Those who have begun to cash in include ladies' figure skating champion Sarah Hughes; long-track speedskating gold medalist Derek Parra; skeleton racers Jim Shea and Lee Ann Parsley; and Canadian pairs figure skaters Jamie Sale and David Pelletier, who were given a co-gold medal after a judging scandal disrupted the first week of the Games.
"With the Olympics, you have to act fast," said Steve Rosner, a former agent for several Olympians and the founder and president of 16W Sports Marketing, Rutherford, N.J. "When [speedskater] Dan Jansen finally won his gold in Lillehammer in 1994, I had two endorsement deals and five speaking engagements set up for him by the time he set foot back on American soil 14 days later."
The big winner of the 2002 Games appears to be Ms. Hughes, who landed the coveted spot on the front of select boxes of General Mills' Wheaties cereal. People close to the Wheaties deal said Ms. Hughes received around $250,000 for the first of what should be several million dollars' worth of endorsements.
Brandon Steiner, president of Steiner Sports Marketing, said Mr. Parra, 31, women's bobsledder Vonetta Flowers, 28, Gen-X short-track speedskating star Apolo Anton Ohno, 19, and others have raised awareness for minority athletes in the Winter Games. Mr. Parra, was the first one to turn around a deal after winning a gold medal, doing a quick TV commercial for AT&T Corp., handled by WPP Group's Y&R Advertising, New York, that appeared two days after his victory. He was the first Mexican-American to win Winter Olympics gold and has been approached for an endorsement by, among others, Kraft Foods owned-Nabisco's Fig Newtons, Mr. Parra's pre-race snack of choice. Days after Parra's win, Ms. Flowers became the first African-American to win Winter gold when she teamed with Jill Bakken in the women's bobsled.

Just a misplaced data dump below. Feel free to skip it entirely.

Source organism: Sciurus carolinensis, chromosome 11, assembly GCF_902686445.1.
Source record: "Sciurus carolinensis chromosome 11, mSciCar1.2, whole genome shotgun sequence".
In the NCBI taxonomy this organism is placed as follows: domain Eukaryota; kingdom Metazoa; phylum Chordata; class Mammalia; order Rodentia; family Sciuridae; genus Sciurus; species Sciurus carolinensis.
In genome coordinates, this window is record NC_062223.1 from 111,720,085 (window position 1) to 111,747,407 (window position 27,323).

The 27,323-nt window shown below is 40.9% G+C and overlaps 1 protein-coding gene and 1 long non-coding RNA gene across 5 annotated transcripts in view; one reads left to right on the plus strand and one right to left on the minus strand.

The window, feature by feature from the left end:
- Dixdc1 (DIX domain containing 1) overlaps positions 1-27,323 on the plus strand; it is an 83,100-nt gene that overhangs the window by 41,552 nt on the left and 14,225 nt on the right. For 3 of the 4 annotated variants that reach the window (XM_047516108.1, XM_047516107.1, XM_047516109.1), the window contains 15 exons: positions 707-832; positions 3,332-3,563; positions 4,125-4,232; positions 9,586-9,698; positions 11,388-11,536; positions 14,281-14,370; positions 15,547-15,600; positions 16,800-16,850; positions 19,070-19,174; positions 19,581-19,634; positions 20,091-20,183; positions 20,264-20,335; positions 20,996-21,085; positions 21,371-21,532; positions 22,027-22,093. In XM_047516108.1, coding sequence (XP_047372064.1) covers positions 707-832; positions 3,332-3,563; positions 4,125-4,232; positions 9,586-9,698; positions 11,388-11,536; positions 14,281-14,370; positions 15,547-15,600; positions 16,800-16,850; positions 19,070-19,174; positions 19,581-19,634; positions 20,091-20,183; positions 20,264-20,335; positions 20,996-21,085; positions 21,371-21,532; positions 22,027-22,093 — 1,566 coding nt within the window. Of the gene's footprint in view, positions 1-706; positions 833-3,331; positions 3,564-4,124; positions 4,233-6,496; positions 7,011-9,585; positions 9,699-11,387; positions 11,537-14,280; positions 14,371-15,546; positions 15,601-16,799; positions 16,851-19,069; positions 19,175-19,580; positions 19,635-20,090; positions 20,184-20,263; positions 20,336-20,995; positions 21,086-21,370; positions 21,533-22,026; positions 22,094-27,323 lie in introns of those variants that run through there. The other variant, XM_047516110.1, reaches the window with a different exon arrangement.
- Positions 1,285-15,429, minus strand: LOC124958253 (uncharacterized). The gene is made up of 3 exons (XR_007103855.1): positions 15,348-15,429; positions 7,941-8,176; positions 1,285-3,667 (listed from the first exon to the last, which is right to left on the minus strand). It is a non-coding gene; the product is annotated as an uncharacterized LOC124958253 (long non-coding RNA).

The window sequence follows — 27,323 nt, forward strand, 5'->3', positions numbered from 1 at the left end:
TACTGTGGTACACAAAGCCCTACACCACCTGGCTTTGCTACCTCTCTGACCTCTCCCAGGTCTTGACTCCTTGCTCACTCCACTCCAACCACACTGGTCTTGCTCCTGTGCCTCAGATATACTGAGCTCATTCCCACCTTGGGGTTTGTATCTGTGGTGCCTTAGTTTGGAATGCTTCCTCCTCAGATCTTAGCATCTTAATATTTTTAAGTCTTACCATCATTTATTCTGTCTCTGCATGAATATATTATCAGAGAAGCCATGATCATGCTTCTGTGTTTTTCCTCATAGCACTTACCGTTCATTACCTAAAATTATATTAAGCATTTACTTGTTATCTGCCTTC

"Frankly, I think the big winners of these Games are the minorities and a new direction for corporate America," Mr. Steiner said. "I think you're going to see a lot of companies take their corporate dollars and these [sports] into urban areas."
Both Mr. Shea and Ms. Parsley have gripping, made-for-TV stories, which help their chances of landing endorsements. Mr. Shea, 33, is a third-generation Olympian whose father, Jim Sr., was a skier and whose grandfather, Jack, was a speedskater who won gold in 1932 in Lake Placid. All three did a commercial for Sprint that ran in the months leading up to the Games. Jack Shea, 91, was killed in January by an alleged drunk driver.
Ms. Parsley, 33, is a former Ohio Firefighter of the Year who took a leave of absence to try out for the Olympics. Keith Kreiter, president-chairman of Edge Sports International, Chicago, represents both athletes and said deals with Sprint, Kellogg Co., Xerox Corp., Nu-Skin and Nestle's PowerBar-worked on before the Olympics-will kick in for both.
But outside of this elite group, expect few other deals. The experts cited a common theme: The Winter Olympics have a short shelf-life, and some of the sports outside of figure skating-such as speedskating, bobsledding and snowboarding-are simply not mainstream enough. Even the telegenic pair of Sale and Pelletier, who last week signed an endorsement deal to promote Procter & Gamble Co.'s Crest Whitestrips, might find problems scoring any other big deals.
"Two thoughts," said one sports-marketing-firm president. "One, wrong country. Two, they're a pair, and it's hard to market a pair, even for motivational speeches."
Olympic athletes who have already turned their success into endorsement deals
Sarah Hughes: Wheaties
David Pelletier and Jamie Sale: Crest Whitestrips
Derek Parra: Home Depot, AT&T Corp.
Jim Shea: Sprint, Kellogg Co.
Lee Ann Parsley: Nu-Skin, PowerBar